Indictment vs. Information in a Criminal Case
Posted on February 3, 2012 in: Criminal Defense
In Florida, a criminal case can formally commence by either an indictment or an information. An in formation the process by which it is decided whether or not to go forward with a criminal trial against the suspect in question. Either way, it is highly advised to seek assistance from a Broward County defense law firm.
Prosecution by Grand Jury Indictment in a Florida Criminal Case
One of the main differences between an indictment and an information is that in an indictment, the defendant in the case is not allowed to:
- present evidence;
- give witness testimonies; and
- cannot appear in front of the grand jury to defend his or her case.
In fact, during the indictment, the prosecuting attorney is often the only one before a grand jury who is allowed to display evidence of criminal activity against the defendant.
Grand juries may be convened only for felony or capital cases and while they usually are not necessary in state cases, they are available. State cases usually opt for prosecution by information, or reserve grand juries for only certain types of crimes.
There has been some controversy that the less prominent role of the grand jury in state felony cases has diminished the integrity of the system, and might allow zealous prosecutors to level charges without sufficient evidence or reasonable grounds. Some court officials have even recommended abolishing the system altogether and instead, start with a preliminary examination.
Prosecution by Information in a Florida Criminal Case
By contrast, criminal charges made without a grand jury indictment, a practice carried over from 13th century England and popularized during the expansion into the American West, is known as a prosecution by information.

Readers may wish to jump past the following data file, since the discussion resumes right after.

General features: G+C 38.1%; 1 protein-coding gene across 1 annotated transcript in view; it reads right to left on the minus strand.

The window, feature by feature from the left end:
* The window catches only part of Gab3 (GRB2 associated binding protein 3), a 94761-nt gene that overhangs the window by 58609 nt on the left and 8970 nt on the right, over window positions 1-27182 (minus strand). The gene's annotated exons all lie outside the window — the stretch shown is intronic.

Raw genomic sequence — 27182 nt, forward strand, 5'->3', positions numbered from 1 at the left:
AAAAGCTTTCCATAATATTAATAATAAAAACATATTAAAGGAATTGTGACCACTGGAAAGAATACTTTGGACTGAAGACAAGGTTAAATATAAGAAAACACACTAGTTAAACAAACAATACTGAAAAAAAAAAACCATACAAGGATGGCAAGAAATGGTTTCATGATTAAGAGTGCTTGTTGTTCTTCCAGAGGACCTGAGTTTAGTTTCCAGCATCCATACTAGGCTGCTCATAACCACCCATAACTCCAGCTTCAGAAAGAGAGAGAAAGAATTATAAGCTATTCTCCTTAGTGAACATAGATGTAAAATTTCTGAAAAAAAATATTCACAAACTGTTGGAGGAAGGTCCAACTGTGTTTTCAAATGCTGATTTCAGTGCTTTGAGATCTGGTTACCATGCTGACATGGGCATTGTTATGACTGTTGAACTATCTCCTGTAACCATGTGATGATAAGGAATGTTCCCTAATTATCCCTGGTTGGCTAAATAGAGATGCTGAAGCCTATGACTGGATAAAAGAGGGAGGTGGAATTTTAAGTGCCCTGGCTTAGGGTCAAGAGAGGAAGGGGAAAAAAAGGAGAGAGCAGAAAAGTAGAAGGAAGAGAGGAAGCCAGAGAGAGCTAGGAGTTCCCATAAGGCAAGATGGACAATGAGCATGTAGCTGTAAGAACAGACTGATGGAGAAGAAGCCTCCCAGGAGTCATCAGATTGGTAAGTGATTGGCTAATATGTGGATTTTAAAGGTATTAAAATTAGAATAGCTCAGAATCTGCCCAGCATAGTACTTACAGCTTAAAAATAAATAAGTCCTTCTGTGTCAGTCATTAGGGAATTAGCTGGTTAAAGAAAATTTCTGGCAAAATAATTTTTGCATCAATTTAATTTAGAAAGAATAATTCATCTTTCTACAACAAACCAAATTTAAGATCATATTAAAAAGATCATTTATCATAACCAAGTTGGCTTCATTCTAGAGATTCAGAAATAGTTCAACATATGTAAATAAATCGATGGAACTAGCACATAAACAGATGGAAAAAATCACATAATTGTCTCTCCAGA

In a prosecution by information, a document is issued that formally assesses charges against a defendant, which the defendant can challenge during a preliminary hearing. Once the preliminary hearing is underway, the defendant has rights to cross-exam witnesses and provides evidence to defend his or her case. The purpose of a preliminary hearing is to investigate whether or not “probable cause” has been established.
Probable cause is defined as the reasonable grounds under code of law for believing that a person has committed a criminal act. This is a much more expeditious process of determining whether or not to proceed with a criminal case and is heard before a judge.
During a preliminary hearing, the prosecution is only required to prove that there is enough evidence to proceed with a trial – it is not required to prove that a crime has actually been committed.
If your Florida criminal case is pending after an arrest, do not leave yourself and your rights unprotected. An attorney from a Broward county defense law firm will defend your rights and hold the prosecution accountable for meeting the full burden of proof for each charge against you.
No matter what you have been accused of, you have certain inalienable rights under the letter of the law, and an attorney will see that they are enforced.
Reach Out to a Broward County Defense Law Firm
When you’re facing criminal charges, your legal team is your best defense. The defense team you choose to represent you in court, defend your criminal rights, and relentlessly pursue your case could be the difference between jail time and getting on with your life. If you’ve been looking for a Florida defense lawyer, search no further. Contact the team at Falk & Ross for a no-cost evaluation of your case – 877-663-5110.
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